China holding 2 Japanese citizens for espionage
Mainland China has arrested two Japanese citizens on spying allegations, officials said Wednesday.
Japanese Chief Cabinet Spokesman Yoshihide Suga told reporters that the two were detained in May, one in Zhejiang province and the other in Liaoning. China said the two are suspected of spying.
Suga said that the Japanese government knew about the arrests soon after the two were detained, but withheld the information due to safety reasons.
He refused to give details on the arrests, including the specific allegations the two face. Earlier, Suga said that the Japanese government “absolutely (does) no such thing,” referring to sending spies to other countries.
The government has provided support for the two through Japanese diplomatic establishments, Suga said, without elaborating. A Foreign Ministry official in charge of the safety of overseas Japanese said the two were in good health, but that any prospect for their release was not known.
China’s government said authorities arrested the two on suspicion of spying.
“The legal basis of the arrests is that these two people engaged in spying in China,” Chinese Foreign Ministry spokesman Hong Lei said at a regular briefing Wednesday in Beijing. “If there’s anything in common for these two people, it’s that both of them engaged in spying in China.”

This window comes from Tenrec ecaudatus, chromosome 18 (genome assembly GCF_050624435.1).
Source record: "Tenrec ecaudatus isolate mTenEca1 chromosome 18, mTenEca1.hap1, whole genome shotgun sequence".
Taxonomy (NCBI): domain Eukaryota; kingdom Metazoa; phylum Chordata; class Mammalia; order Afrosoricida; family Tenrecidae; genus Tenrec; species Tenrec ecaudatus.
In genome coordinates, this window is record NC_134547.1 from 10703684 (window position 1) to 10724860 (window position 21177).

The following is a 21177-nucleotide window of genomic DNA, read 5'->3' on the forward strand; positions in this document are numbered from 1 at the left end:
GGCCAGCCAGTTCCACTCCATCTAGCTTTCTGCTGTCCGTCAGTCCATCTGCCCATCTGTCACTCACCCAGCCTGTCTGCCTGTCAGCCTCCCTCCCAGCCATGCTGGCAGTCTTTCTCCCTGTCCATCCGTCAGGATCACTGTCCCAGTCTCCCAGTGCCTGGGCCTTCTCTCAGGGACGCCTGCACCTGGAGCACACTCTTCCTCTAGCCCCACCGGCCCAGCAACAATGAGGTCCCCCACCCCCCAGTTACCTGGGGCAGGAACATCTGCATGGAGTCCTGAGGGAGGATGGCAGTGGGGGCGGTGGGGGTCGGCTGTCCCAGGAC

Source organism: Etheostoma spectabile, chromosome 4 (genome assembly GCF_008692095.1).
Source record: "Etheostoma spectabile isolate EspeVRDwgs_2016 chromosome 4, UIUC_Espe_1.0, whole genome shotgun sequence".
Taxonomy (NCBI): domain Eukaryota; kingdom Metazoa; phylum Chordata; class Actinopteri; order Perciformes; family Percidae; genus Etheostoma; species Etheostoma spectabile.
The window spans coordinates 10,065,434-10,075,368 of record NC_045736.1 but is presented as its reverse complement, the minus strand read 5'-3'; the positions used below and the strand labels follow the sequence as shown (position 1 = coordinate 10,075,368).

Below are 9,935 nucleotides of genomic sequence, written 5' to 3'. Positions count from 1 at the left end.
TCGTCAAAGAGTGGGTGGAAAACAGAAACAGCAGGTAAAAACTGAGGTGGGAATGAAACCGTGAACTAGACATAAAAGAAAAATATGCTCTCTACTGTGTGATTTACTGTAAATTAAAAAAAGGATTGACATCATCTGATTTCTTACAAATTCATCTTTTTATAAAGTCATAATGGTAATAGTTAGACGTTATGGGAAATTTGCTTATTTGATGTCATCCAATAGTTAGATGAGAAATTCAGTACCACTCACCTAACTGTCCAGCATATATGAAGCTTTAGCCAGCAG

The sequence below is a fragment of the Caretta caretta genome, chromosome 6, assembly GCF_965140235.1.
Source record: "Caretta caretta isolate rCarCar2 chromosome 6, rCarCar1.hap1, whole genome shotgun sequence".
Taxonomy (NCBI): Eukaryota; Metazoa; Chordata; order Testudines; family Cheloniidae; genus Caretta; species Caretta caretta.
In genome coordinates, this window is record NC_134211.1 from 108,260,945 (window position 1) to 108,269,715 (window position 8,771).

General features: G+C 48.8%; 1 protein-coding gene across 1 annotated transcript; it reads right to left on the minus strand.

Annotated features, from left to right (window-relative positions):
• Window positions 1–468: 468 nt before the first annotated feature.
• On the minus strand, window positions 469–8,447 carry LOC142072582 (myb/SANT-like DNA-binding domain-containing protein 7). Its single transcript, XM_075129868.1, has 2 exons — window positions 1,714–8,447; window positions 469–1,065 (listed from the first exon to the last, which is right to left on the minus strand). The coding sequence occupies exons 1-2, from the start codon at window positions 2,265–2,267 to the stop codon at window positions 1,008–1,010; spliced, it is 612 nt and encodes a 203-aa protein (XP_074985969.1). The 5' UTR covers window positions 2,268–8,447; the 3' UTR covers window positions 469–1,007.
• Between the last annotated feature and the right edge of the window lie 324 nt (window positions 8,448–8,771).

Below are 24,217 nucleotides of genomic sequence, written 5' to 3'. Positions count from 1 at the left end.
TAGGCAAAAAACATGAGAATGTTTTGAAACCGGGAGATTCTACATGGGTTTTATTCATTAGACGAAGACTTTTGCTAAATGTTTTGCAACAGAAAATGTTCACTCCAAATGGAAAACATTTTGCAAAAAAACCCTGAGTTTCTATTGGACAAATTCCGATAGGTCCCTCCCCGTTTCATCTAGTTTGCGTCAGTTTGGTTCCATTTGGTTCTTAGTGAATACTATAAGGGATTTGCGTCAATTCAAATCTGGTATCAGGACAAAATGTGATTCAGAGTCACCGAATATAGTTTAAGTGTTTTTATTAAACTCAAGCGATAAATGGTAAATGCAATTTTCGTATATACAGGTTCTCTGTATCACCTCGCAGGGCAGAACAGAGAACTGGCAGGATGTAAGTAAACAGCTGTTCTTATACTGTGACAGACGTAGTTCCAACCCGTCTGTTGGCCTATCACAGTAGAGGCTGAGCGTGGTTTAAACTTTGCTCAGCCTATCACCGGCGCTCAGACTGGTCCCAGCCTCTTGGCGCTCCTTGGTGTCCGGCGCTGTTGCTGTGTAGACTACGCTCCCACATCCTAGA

Japanese newspapers and television stations reported that the two were both men. One was apprehended near military facili- ties in coastal Zhejiang, and the other near the border with North Korea at about the same time, according to the reports, which cited unnamed sources familiar with Japan-China affairs. Kyodo News agency reported that a third Japanese man was also in custody over an unknown allegation.
Satoshi Tomisaka, a China expert at Takushoku University, said that the arrests reflected China’s tightening of its surveillance against growing foreign influence, a move that reflects mainland China leader Xi Jinping’s leadership.
“We can assume that underlings believe tightening control is what the leadership wants them to do, and acting faithfully,” he told Japanese national broadcaster NHK.
In 2010, four employees of a Japanese construction company were accused of filming a Chinese military site in Hebei province but were released within a few weeks.
Japan’s Chief Cabinet Secretary Yoshihide Suga takes a question from a journalist during a press conference at the prime minister’s official residence in Tokyo, Wednesday, Sept. 30.